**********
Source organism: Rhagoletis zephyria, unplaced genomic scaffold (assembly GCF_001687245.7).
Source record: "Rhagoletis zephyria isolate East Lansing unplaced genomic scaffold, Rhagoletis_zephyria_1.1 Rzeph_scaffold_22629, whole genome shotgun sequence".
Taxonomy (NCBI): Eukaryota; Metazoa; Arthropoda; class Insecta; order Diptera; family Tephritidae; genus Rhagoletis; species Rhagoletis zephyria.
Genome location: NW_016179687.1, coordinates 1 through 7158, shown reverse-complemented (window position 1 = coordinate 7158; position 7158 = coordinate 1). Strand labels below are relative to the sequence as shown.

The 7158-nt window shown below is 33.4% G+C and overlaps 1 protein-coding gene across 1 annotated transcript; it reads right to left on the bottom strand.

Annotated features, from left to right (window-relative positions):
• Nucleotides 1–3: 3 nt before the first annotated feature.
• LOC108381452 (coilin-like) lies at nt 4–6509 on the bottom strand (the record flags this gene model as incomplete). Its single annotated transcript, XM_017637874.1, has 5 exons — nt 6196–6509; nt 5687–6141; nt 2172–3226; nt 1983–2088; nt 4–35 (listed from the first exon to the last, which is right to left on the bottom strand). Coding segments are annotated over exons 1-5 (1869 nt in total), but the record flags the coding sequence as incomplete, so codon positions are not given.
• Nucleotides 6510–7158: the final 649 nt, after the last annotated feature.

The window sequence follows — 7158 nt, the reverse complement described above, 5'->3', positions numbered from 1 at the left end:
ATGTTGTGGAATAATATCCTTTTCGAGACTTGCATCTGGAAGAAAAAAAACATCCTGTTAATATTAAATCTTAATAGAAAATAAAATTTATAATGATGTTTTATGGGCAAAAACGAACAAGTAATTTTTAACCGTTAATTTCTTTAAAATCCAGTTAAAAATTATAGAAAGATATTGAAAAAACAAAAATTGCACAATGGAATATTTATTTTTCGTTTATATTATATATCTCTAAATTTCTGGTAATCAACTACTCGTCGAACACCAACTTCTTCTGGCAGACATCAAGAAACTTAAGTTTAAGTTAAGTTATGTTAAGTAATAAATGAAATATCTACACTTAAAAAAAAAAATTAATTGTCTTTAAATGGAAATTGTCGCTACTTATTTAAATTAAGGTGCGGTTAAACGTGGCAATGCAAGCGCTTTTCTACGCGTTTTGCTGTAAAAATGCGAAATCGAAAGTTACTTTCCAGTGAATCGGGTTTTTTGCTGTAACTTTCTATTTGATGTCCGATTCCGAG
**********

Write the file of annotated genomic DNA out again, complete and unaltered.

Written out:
Source organism: Rhagoletis zephyria, unplaced genomic scaffold (assembly GCF_001687245.7).
Source record: "Rhagoletis zephyria isolate East Lansing unplaced genomic scaffold, Rhagoletis_zephyria_1.1 Rzeph_scaffold_22629, whole genome shotgun sequence".
Taxonomy (NCBI): Eukaryota; Metazoa; Arthropoda; class Insecta; order Diptera; family Tephritidae; genus Rhagoletis; species Rhagoletis zephyria.
Genome location: NW_016179687.1, coordinates 1 through 7158, shown reverse-complemented (window position 1 = coordinate 7158; position 7158 = coordinate 1). Strand labels below are relative to the sequence as shown.

The 7158-nt window shown below is 33.4% G+C and overlaps 1 protein-coding gene across 1 annotated transcript; it reads right to left on the bottom strand.

Annotated features, from left to right (window-relative positions):
• Nucleotides 1–3: 3 nt before the first annotated feature.
• LOC108381452 (coilin-like) lies at nt 4–6509 on the bottom strand (the record flags this gene model as incomplete). Its single annotated transcript, XM_017637874.1, has 5 exons — nt 6196–6509; nt 5687–6141; nt 2172–3226; nt 1983–2088; nt 4–35 (listed from the first exon to the last, which is right to left on the bottom strand). Coding segments are annotated over exons 1-5 (1869 nt in total), but the record flags the coding sequence as incomplete, so codon positions are not given.
• Nucleotides 6510–7158: the final 649 nt, after the last annotated feature.

The window sequence follows — 7158 nt, the reverse complement described above, 5'->3', positions numbered from 1 at the left end:
ATGTTGTGGAATAATATCCTTTTCGAGACTTGCATCTGGAAGAAAAAAAACATCCTGTTAATATTAAATCTTAATAGAAAATAAAATTTATAATGATGTTTTATGGGCAAAAACGAACAAGTAATTTTTAACCGTTAATTTCTTTAAAATCCAGTTAAAAATTATAGAAAGATATTGAAAAAACAAAAATTGCACAATGGAATATTTATTTTTCGTTTATATTATATATCTCTAAATTTCTGGTAATCAACTACTCGTCGAACACCAACTTCTTCTGGCAGACATCAAGAAACTTAAGTTTAAGTTAAGTTATGTTAAGTAATAAATGAAATATCTACACTTAAAAAAAAAAATTAATTGTCTTTAAATGGAAATTGTCGCTACTTATTTAAATTAAGGTGCGGTTAAACGTGGCAATGCAAGCGCTTTTCTACGCGTTTTGCTGTAAAAATGCGAAATCGAAAGTTACTTTCCAGTGAATCGGGTTTTTTGCTGTAACTTTCTATTTGATGTCCGATTCCGAG